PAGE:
Two years later, the PAF staged what was them declared to be its 'biggest yet' fire power demonstration, and which continues to hold that record to this day. Wing Commander Sadruddin's account of that display graphically captures the spectacular effect created by such assemblages of fire and steel.
"It was 9 March 1967 and over 200,000 people had turned up at Jamrud range to watch the PAF's biggest yet fire power demonstration and air display. In spite of the heavy traffic the Shah of Iran and the President of Pakistan arrived right on time to inspect a smartly turned-out guard of honour. Against the dark-hued background of the Khyber Pass and Hindu Kush mountains was an array of multi-coloured targets which were painted to aid both the pilots and spectators; they consisted of tanks, trucks, aircraft, a radar installation, a fuel depot, a camp and wood/tin foil panels.
"H hour had arrived and an expectant hush fell over the crowd as the commentator announced the first item. The show was to open with a supersonic run by 2 F-104s. To the right, low over the hills near Warsak, could be seen two wisps of smoke which rapidly enlarged into two dots and then suddenly the smoke disappeared; for now the F-104s had engaged afterburners to go supersonic. An uncannily silent approach and then a massive double sonic boom as the two aircraft rocketed past the stands at about 200 feet and pulled up. The F-104s were well into their climb before the ear-splitting roar of the afterburners hit the audience; a moment later the aircraft disappeared into the clouds. It was an impressive opening.
"Overwhelming fire power was the theme of the events which followed. Four Sabres carrying 28 rockets each and led by Wing Commander Sajjad Haider pulled up in front of the stands and entered a steady dive maintaining box formation. Half way down, 112 rockets were released simultaneously; they completely smothered the target with deafening multiple explosions. Fire enveloped the mock encampment and a thick column of black smoke rose to a height of 1,000 feet.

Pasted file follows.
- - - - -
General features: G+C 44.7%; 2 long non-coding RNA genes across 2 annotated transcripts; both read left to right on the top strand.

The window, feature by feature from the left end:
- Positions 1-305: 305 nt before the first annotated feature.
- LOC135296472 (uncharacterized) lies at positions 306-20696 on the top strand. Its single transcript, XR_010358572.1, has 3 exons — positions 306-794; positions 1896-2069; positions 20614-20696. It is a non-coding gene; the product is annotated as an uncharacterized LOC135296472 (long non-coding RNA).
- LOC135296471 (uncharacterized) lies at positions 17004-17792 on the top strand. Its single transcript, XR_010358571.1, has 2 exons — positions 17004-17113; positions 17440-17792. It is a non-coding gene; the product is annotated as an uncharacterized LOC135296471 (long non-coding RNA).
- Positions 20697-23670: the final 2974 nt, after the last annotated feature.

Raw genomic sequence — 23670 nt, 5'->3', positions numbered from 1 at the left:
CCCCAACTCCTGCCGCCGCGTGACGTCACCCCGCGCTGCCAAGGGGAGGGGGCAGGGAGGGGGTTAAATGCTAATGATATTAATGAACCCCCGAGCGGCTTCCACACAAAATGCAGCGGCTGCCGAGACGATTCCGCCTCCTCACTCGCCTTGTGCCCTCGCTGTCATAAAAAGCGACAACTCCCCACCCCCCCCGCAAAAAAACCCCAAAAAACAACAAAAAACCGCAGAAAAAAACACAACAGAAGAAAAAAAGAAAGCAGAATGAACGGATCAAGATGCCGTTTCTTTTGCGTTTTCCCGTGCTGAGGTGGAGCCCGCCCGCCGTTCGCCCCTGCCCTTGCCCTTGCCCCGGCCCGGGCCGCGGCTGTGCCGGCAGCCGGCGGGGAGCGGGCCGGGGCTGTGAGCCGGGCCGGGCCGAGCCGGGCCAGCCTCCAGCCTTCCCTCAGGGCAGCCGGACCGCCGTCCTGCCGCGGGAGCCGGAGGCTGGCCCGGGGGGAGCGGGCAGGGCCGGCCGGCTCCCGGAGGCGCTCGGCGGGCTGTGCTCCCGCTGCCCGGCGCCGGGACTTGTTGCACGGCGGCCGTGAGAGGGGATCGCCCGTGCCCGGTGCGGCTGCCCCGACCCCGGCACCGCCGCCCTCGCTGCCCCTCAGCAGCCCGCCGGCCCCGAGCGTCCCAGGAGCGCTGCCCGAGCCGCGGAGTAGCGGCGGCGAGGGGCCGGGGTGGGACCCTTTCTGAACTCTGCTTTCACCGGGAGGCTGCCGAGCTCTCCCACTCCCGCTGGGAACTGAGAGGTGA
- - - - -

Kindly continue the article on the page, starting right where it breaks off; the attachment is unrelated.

"A shrill whine from behind, and 4 T-37s appeared to display formation aerobatics. The team was led by Wing Commander Rashid Rehman and performed loops and rolls close and low in front of the audience. The T-37 was eminently suited for this event because of its good maneuverability and relatively slow speed allowing the aerobatics to be presented in a small piece of sky right in front of the spectators. The highlight of the sequence was a clover leaf maneuver which looked very impressive indeed.
"The black smoke from the flaming encampment had barely cleared when 4 F-104s came in for a straight-in strafing attack against 2 trucks. The Vulcan cannon of the lead aircraft roared (literally the sound this 4,000 rounds per minute gun makes) and flames spurted from the first truck which was set alight; the second truck was also hit by the next aircraft in the firing sequence. The second planned attack was carried out only for the spectacle because both the allotted targets were already ablaze.
"Very soon, 2 F-104s flown by Squadron Leader Middlecoat and Hakimullah screamed in from behind to perform synchronized aerobatics. As one aircraft performed in front and went out of view vertically, the other would appear low from the opposite direction. One aircraft was thus in view almost all the time, which would have been extremely difficult with a single aircraft because of the F-104s large radius of maneuver at high speeds. Slow rolls, inverted runs, vertical rolls along with flashing speeds and the thunder-clap of supersonic runs were the highlights of this item.